The Full Wiki

Sacramento Bee: Wikis

Advertisements

Note: Many of our articles have direct quotes from sources you can cite, within the Wikipedia article! This article doesn't yet, but we're working on it! See more info or our list of citable articles.

Encyclopedia

(Redirected to The Sacramento Bee article)

From Wikipedia, the free encyclopedia

The Sacramento Bee front page.jpg
The July 27, 2005 front page of
The Sacramento Bee
Type Daily newspaper
Format Broadsheet
Owner The McClatchy Company
Publisher Cheryl Dell[1]
Editor Melanie Sill
Founded 1857 (as The Daily Bee)
Headquarters 2100 Q Street
Sacramento, California 95819
 United States
Circulation 279,032 Daily
324,613 Sunday[2]
Official website sacbee.com

The Sacramento Bee is a daily newspaper published in Sacramento, California, in the United States. Since its creation in 1857, the Bee has become Sacramento's largest newspaper, the fifth largest newspaper in California, and the 25th largest paper in the U.S.[2] It is distributed in the upper Sacramento Valley, with a total circulation area that spans about 12,000 square miles (31,000 km2): south to Stockton, California, north to the Oregon border, east to Reno, Nevada and west to the San Francisco Bay Area.[3][4]

The Bee is the flagship of the nationwide McClatchy Company.[3] Its "Scoopy Bee" mascot[5], created by Walt Disney in 1943, has been used by all three Bee newspapers (Sacramento, Modesto, and Fresno).[3]

Contents

History

Under the name The Daily Bee, the first issue of the newspaper was published on February 3, 1857, proudly boasting that "the object of [the Sacramento Bee] is not only independence, but permanence."[3] At this time, the Bee was in competition with The Sacramento Union, a newspaper founded in 1851. Although the Bee soon surpassed the Union in popularity, the Union survived until its closing in 1994, leaving the Sacramento Bee to be the longest running newspaper in Sacramento's history.

Although the first editor of The Sacramento Bee was Rollin Ridge, James McClatchy took over the position by the end of the first week.

Also within a week of its creation, the Bee uncovered a state scandal which led to the impeachment of Know Nothing California State Treasurer Henry Bates.[6]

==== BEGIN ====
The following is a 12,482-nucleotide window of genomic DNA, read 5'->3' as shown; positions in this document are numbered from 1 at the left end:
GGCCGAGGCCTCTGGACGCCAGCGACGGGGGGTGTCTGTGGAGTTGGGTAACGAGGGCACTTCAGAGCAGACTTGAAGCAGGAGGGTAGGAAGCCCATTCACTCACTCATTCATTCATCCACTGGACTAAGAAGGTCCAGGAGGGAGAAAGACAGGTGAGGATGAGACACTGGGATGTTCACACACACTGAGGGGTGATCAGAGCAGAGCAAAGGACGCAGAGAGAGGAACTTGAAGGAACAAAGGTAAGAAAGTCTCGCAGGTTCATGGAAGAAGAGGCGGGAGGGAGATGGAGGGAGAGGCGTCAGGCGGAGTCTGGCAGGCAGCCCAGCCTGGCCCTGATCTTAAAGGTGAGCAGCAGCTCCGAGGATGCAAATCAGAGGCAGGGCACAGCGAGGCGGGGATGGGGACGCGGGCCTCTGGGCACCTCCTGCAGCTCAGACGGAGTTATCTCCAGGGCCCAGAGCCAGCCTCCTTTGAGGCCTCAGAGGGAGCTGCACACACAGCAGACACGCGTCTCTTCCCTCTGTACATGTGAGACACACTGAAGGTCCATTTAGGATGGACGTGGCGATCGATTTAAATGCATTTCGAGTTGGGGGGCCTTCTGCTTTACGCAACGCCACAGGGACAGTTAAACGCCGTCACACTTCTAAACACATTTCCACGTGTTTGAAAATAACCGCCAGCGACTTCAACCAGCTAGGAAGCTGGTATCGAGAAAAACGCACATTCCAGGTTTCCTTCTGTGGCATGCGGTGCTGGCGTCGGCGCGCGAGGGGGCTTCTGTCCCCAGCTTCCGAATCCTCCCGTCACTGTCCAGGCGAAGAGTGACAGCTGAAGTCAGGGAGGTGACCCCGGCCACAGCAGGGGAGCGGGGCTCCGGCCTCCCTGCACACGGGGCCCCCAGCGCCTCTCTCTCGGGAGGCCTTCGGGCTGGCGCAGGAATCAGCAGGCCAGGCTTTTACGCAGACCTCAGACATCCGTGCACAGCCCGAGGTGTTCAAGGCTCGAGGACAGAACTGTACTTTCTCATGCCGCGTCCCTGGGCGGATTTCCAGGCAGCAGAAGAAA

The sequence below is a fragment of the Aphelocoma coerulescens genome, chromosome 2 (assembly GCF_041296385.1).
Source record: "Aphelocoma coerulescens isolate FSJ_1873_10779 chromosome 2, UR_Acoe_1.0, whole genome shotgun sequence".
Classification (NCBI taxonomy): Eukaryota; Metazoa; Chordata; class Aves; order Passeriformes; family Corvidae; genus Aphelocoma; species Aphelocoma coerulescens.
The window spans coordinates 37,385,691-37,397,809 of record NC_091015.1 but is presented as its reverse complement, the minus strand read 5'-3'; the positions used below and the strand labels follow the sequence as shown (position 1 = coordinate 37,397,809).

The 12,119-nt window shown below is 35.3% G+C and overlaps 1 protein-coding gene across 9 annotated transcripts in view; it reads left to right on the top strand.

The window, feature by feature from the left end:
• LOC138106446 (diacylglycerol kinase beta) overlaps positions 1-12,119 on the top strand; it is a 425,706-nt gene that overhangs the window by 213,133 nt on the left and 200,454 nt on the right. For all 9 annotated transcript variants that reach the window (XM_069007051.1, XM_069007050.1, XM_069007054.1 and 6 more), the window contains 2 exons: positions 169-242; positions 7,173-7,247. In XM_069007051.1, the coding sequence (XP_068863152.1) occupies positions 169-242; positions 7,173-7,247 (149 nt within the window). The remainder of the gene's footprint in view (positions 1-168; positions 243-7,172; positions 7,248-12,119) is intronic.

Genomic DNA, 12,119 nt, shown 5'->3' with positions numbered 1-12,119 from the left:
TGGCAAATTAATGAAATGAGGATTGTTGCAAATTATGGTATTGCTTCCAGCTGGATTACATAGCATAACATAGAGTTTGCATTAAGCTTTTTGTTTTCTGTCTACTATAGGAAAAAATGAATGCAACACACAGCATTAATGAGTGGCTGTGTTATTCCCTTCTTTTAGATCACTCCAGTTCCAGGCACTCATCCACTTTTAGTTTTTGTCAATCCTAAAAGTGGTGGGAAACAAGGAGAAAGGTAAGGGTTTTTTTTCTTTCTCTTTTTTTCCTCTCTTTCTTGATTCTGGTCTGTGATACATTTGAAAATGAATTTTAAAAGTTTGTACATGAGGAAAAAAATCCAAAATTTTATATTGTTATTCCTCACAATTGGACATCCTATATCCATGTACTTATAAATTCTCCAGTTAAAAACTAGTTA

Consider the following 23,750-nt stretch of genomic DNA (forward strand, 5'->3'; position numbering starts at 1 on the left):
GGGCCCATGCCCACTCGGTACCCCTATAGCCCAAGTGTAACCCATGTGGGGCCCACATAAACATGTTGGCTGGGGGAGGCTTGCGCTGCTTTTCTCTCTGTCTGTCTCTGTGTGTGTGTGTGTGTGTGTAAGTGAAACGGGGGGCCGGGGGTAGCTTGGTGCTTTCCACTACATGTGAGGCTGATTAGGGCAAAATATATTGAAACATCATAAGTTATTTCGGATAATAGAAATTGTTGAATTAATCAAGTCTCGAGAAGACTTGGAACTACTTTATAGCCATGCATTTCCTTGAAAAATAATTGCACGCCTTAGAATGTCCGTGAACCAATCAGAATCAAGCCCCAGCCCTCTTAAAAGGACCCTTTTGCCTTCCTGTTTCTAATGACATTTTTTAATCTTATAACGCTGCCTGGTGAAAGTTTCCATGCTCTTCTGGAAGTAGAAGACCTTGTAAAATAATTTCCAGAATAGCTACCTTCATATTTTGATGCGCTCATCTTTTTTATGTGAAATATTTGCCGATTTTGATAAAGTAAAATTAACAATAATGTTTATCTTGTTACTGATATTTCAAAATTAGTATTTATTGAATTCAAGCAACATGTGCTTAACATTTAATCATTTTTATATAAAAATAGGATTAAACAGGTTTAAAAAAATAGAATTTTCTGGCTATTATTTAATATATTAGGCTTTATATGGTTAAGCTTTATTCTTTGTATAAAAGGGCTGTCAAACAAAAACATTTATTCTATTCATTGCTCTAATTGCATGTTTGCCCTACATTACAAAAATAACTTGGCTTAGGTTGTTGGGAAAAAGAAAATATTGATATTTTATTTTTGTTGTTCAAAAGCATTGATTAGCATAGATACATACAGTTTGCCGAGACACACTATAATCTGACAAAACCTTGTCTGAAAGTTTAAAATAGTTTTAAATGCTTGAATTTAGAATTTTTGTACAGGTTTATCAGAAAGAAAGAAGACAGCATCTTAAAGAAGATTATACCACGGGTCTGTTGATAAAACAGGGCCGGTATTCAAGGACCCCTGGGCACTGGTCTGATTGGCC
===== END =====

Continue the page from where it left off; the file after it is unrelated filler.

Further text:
Advertisements

21st century

On March 13, 2006, The McClatchy Company announced their agreement to purchase Knight Ridder, the United States' second largest chain of daily newspapers. The purchase price of $4.5 billion in cash and stock will give McClatchy thirty-two daily newspapers in 29 markets, with a total circulation of 3.3 million.[7]

On February 3, 2007, the paper celebrated its 150th anniversary. In every newspaper they included a copy of the original paper. On February 4, 2007, they included a 120-page section about their history from their founding to today.

On July 29, 2008, the Sacramento Bee redesigned and changed its format. The Opinion Pages were added to the main news section of the paper; Metro and Business were combined to form "Our Region" and the name of the lifestyle section was changed from "Scene" to "Living Here."

On May 21, 2009, the newspaper published an early version editoral that highly criticized Californians for voting against most of the ballot propositions in a special election. After numerous negative comments were posted by readers, the editorial was taken off the website and replaced with a final version of the editorial. A message stated that the early version of the editorial was posted in error.[8]

Recognition

The Sacramento Bee has won five Pulitzer Prizes in its history. It has won numerous other awards, including many for its progressive public service campaigns promoting free speech (the Bee often criticized government policy, and uncovered many scandals hurting Californians), anti-racism (the Bee supported the Union during the American Civil War and publicly denounced the Ku Klux Klan), worker's rights (the Bee has a strong history of supporting unionization), and environmental protection (leading numerous tree-planting campaigns and fighting against environmental destruction in the Sierra Nevada). A full list of recent major awards won by the Bee can be found here.

References

  1. ^ "Executive Leadership". Sacramento Bee. 2006-12-04. http://guide.sacbee.com/100/story/4.html. Retrieved 14 December 2009.  
  2. ^ a b "2007 Top 100 Daily Newspapers in the U.S. by Circulation" (PDF). BurrellesLuce. 2007-03-31. http://www.burrellesluce.com/top100/2007_Top_100List.pdf. Retrieved 2007-05-29.  
  3. ^ a b c d History of The Sacramento Bee from the newspaper's website
  4. ^ Profile of The Sacramento Bee from The McClatchy Company website
  5. ^ Lessons from Scoopy Bee, from Etaoin Shrdlu, the blogspot-based blog for McClatchy editors
  6. ^ Richardson, Darcy G. Others: Third-Party Politics from the Nation's Founding to the Rise and Fall of the Greenback-Labor Party. iUniverse: 2004; p. 206.
  7. ^ Katharine Q. Seelye and Andrew Ross Sorkin, "Newspaper Chain Agrees to a Sale for $4.5 Billion", The New York Times, March 13, 2006.
  8. ^ Patrick Gleason, "Stay Classy Sacramento....Bee", Americans for Tax Reform, May 21, 2009.

External links


Advertisements






Got something to say? Make a comment.
Your name
Your email address
Message